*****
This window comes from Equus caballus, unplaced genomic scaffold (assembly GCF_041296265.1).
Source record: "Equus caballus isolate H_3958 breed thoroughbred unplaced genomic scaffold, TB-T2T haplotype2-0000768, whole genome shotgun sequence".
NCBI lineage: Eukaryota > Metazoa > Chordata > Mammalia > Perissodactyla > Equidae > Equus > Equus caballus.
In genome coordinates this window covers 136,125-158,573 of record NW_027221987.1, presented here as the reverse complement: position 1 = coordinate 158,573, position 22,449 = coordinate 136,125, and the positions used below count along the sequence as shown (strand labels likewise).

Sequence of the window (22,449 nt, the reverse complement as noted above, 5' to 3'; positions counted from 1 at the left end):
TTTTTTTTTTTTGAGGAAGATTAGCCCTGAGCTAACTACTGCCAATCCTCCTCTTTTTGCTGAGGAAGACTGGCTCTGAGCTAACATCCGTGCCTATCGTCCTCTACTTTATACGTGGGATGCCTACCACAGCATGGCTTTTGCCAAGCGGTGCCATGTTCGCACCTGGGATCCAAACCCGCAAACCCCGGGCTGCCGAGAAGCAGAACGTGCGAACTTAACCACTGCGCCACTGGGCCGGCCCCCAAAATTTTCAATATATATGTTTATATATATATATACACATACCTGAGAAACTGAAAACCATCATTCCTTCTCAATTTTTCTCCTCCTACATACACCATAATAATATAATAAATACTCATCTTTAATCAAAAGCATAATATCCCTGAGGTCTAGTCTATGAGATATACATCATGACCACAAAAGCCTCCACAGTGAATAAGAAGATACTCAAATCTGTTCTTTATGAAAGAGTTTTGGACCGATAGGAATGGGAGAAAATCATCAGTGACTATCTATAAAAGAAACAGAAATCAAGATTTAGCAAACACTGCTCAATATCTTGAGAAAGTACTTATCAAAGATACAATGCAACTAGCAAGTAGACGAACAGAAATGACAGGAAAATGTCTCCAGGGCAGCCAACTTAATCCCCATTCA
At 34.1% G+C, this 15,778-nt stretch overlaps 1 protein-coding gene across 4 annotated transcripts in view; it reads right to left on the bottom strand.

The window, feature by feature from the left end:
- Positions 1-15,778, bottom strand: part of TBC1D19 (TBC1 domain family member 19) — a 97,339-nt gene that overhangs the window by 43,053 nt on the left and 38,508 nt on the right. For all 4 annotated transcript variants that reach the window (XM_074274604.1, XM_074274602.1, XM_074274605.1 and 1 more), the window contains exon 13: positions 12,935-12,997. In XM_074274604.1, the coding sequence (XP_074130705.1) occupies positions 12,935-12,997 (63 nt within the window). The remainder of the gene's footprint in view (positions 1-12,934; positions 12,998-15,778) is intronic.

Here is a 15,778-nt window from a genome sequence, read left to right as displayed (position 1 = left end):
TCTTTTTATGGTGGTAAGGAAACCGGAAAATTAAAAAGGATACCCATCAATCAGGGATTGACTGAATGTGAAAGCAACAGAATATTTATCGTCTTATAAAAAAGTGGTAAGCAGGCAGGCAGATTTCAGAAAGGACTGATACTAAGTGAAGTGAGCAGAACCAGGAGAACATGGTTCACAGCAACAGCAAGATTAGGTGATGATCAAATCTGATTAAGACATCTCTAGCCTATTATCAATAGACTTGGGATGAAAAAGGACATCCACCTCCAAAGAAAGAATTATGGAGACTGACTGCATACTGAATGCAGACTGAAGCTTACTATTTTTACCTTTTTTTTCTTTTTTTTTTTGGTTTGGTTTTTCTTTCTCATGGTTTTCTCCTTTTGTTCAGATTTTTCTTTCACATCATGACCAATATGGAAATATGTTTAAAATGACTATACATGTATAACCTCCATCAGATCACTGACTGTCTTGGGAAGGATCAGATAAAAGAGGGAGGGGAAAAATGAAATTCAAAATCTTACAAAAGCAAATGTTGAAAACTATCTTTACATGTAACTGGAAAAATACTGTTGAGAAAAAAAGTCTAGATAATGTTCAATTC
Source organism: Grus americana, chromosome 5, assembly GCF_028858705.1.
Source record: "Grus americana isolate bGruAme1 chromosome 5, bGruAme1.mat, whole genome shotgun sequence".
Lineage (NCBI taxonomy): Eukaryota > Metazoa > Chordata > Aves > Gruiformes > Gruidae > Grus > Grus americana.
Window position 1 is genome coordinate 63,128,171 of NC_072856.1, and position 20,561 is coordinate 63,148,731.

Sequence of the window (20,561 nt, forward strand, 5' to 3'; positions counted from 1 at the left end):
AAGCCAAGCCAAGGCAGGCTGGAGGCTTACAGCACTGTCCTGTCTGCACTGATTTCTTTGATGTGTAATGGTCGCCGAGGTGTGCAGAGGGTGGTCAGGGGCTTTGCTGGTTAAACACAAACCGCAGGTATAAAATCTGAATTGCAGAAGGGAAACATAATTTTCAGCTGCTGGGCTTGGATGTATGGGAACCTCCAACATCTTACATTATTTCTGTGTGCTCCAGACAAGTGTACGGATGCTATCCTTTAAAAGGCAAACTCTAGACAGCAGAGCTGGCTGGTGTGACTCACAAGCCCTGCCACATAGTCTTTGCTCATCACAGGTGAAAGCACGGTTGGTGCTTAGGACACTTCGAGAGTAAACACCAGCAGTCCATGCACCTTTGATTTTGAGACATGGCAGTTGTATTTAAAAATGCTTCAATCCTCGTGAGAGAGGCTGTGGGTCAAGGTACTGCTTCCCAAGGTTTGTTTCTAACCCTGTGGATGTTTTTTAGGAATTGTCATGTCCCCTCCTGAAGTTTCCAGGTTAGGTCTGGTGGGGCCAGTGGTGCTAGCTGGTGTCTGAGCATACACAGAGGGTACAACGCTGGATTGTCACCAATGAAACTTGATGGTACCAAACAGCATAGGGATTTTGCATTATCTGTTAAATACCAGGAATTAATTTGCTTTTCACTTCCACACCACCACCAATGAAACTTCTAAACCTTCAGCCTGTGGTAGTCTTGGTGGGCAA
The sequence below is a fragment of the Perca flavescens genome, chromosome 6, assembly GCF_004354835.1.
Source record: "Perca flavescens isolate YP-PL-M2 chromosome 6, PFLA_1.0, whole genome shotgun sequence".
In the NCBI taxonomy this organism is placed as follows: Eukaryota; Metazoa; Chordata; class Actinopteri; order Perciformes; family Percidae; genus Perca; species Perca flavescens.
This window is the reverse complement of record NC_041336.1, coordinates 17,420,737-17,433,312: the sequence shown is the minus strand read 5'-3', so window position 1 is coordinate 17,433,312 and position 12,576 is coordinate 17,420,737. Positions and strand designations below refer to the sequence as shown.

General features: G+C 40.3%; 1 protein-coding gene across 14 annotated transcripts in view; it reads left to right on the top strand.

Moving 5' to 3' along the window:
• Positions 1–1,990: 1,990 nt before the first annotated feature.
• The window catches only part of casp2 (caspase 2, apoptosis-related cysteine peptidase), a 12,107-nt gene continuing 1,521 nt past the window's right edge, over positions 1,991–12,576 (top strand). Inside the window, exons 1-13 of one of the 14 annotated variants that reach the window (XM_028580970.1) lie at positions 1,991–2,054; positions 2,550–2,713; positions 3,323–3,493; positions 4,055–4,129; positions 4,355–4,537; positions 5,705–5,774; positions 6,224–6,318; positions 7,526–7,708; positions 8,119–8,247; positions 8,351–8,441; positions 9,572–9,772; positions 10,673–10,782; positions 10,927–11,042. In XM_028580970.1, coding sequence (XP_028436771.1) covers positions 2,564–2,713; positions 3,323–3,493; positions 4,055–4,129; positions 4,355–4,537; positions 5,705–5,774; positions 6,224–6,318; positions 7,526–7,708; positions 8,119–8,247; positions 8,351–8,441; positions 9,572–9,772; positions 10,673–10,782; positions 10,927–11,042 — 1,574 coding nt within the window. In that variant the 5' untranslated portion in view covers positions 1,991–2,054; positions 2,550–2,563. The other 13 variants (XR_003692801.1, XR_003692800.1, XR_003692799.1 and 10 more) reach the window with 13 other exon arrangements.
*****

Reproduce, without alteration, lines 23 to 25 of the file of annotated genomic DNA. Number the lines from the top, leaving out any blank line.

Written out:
Moving 5' to 3' along the window:
• Positions 1–1,990: 1,990 nt before the first annotated feature.
• The window catches only part of casp2 (caspase 2, apoptosis-related cysteine peptidase), a 12,107-nt gene continuing 1,521 nt past the window's right edge, over positions 1,991–12,576 (top strand). Inside the window, exons 1-13 of one of the 14 annotated variants that reach the window (XM_028580970.1) lie at positions 1,991–2,054; positions 2,550–2,713; positions 3,323–3,493; positions 4,055–4,129; positions 4,355–4,537; positions 5,705–5,774; positions 6,224–6,318; positions 7,526–7,708; positions 8,119–8,247; positions 8,351–8,441; positions 9,572–9,772; positions 10,673–10,782; positions 10,927–11,042. In XM_028580970.1, coding sequence (XP_028436771.1) covers positions 2,564–2,713; positions 3,323–3,493; positions 4,055–4,129; positions 4,355–4,537; positions 5,705–5,774; positions 6,224–6,318; positions 7,526–7,708; positions 8,119–8,247; positions 8,351–8,441; positions 9,572–9,772; positions 10,673–10,782; positions 10,927–11,042 — 1,574 coding nt within the window. In that variant the 5' untranslated portion in view covers positions 1,991–2,054; positions 2,550–2,563. The other 13 variants (XR_003692801.1, XR_003692800.1, XR_003692799.1 and 10 more) reach the window with 13 other exon arrangements.